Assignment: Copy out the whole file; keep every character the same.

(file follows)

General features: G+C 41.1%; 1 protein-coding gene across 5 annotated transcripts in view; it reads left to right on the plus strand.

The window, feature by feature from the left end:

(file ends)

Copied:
General features: G+C 41.1%; 1 protein-coding gene across 5 annotated transcripts in view; it reads left to right on the plus strand.

The window, feature by feature from the left end: